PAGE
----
Dec 12, 2013
The Courage of Conscience
Posted on Jul 31, 2012
By Nomi Prins
Speaking to Jevtic recently, Press discovers that it was more than instinct or an indifference to the consequences that led him to save these men. Though Croats had killed his grandparents during World War II, his mother taught him that “most Croats were good people and that it was wrong to hate.” Also, Jevtic’s wife was a Croat. Her and her family’s acceptance of him resonated with his resistance to group identification. This reliance on feeling rather than inductive reasoning, as explained by British economist Adam Smith, propelled Jevtic to act as he did.
In The Rules of Conscience, we meet Avner Wishnitzer, who at 18 served in the Sayeret Matkal, the most elite unit of the Israeli army, and became an objector to the mistreatment of Palestinians in the occupied territories.
Growing up, Wishnitzer believed in peace and also took pride in serving with distinction in the Israel Defense Forces. During his tour of duty, his sister took him to see what the Palestinians endured during the second intifada. It was a turning point for him. He was shocked that his army could so mistreat the Palestinians. At the time, resisting orders as a soldier was equated with being a traitor. Wishnitzer went a step further: He became an ardent peace activist.
Beautiful Souls: Saying No, Breaking Ranks, and Heeding the Voice of Conscience in Dark Times
By Eyal Press
Farrar, Straus and Giroux, 208 pages
He then “found it increasingly difficult not to feel enraged by his fellow citizens. … [He had gone] from being vilified as a traitor to feeling something arguably more exasperating than this: ignored.”
Press sensed, however, that for Wishnitzer, the struggle to open his country’s eyes was also “rejuvenating, enabling him to feel things he might otherwise have paid an equally dear price for trying to repress.”
Wishnitzer said, “It is my obligation. And in a sense that’s not very different from what I felt when I was 18 … only now … I served my society in another way, a way I believe will take us in a better fashion.”
In his epilogue, Press presents a military prosecutor at Guantanamo Bay named Darrel Vandeveld, a self-professed patriot. It is his fervent belief in the integrity of the Constitution that compels him to provide testimony for the defense in a case revolving around Mohammed Jawad, who at 16 years old was prosecuted and tortured for a crime Vandeveld did not believe he committed. Taking on the entire U.S. military establishment, Vandeveld endured painful isolation and humiliation. But as Vandeveld says, “I went to Guantanamo on a mission … and the mission that I achieved was perhaps my own salvation.”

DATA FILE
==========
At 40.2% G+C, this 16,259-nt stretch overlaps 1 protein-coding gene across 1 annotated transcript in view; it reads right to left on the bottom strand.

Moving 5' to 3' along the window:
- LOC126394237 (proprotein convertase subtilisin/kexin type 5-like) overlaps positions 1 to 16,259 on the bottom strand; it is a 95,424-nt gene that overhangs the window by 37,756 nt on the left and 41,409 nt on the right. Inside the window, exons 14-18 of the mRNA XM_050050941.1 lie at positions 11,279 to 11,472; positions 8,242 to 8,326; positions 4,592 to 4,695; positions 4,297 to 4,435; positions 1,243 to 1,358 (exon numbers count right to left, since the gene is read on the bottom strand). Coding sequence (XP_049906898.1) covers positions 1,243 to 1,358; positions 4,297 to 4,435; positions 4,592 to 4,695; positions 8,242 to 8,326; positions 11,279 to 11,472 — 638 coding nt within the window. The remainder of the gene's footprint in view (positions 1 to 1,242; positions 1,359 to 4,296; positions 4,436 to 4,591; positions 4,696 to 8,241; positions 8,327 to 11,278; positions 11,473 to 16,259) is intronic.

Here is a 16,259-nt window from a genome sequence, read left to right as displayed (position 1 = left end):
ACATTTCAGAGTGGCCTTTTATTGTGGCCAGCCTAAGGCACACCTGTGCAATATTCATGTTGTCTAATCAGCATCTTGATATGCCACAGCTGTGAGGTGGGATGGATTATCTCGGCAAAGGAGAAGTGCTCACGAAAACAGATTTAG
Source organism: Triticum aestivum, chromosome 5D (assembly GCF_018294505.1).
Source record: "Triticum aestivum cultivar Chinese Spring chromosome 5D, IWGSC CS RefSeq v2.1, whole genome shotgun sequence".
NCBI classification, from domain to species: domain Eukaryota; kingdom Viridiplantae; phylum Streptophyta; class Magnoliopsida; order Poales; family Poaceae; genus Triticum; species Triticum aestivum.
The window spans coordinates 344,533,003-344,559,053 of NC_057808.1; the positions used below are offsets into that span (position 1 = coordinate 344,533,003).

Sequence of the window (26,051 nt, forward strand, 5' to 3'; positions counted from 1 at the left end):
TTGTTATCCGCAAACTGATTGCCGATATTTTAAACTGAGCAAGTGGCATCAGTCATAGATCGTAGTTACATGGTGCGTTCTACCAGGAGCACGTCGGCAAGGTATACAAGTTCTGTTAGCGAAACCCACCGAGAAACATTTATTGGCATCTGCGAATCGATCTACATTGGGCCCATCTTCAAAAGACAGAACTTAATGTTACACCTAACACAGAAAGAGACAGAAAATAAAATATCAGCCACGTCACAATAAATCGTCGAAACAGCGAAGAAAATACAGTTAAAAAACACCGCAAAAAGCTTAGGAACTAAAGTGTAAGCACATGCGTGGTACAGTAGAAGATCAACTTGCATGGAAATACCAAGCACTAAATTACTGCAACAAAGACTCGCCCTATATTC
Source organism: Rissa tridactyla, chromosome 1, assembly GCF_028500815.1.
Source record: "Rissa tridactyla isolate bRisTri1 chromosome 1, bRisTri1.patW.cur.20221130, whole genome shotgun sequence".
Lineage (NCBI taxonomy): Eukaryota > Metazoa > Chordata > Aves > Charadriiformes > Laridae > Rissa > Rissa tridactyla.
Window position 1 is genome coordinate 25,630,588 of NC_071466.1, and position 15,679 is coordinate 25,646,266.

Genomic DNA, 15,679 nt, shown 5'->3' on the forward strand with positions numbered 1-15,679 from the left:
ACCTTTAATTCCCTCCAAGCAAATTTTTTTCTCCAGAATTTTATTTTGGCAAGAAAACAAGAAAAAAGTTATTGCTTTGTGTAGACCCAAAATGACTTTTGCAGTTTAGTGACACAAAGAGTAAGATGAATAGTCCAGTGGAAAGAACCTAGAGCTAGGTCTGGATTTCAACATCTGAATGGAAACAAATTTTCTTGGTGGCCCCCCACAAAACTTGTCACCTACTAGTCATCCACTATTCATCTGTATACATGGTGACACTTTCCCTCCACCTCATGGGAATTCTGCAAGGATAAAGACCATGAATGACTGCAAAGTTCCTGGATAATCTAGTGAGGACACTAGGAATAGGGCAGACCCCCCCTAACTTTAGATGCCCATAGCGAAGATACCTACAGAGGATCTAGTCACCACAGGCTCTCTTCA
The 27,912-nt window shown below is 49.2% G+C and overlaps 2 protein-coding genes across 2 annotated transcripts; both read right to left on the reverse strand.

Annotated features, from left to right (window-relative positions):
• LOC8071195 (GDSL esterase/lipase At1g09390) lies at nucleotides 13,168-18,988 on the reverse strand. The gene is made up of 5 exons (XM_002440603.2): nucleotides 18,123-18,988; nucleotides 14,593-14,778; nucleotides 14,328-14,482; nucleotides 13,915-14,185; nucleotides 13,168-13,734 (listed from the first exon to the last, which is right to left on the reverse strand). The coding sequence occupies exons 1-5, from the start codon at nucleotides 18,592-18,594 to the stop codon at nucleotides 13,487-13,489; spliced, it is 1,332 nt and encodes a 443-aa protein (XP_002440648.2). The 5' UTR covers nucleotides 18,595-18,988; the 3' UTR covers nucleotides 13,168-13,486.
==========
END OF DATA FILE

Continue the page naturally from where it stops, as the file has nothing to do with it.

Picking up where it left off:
We live in a world where bank CEOs linger at helms of fraud-producing firms, Pfc. Bradley Manning is jailed for allegedly exposing the rot at the core of civilian-killing American military procedures, and laws protecting whistle-blowers are routinely weakened by those who do wrong with impunity. In “Beautiful Souls,” Press has penned an inspiring antidote to the malaise of helplessness in the face of crushing circumstances. It will move you, and that may move the world.
After I read the book, I caught up with Press to ask him some questions.
Nomi Prins: You covered a vast amount of geographical ground, as well as conducting in-depth interviews, a wonderful journalistic feat in today’s world where instantaneous results are coveted. How long were you working on this book?
Eyal Press: The book took four to five years, but the process was not linear—that is, I began writing before I’d actually finished reporting—so it’s hard to say exactly how the time was split. I spent a lot of time thinking about how to organize the book. In the end, I decided it should go from the most familiar, frequently narrated context for stories about moral courage and resistance—a “rescuer” who helps Jews fleeing Nazism—to a setting that is slightly less familiar (the Balkans) to the occupied territories in Israel/Palestine to the financial world here in the United States, an environment so rife with conformity that many hardly see a need for defiance. I arranged it this way to show that resistance isn’t necessary only in extreme situations—a dictatorship, a genocide …—and that, in some ways, it can be as challenging in contexts where everything appears to be fine but isn’t.
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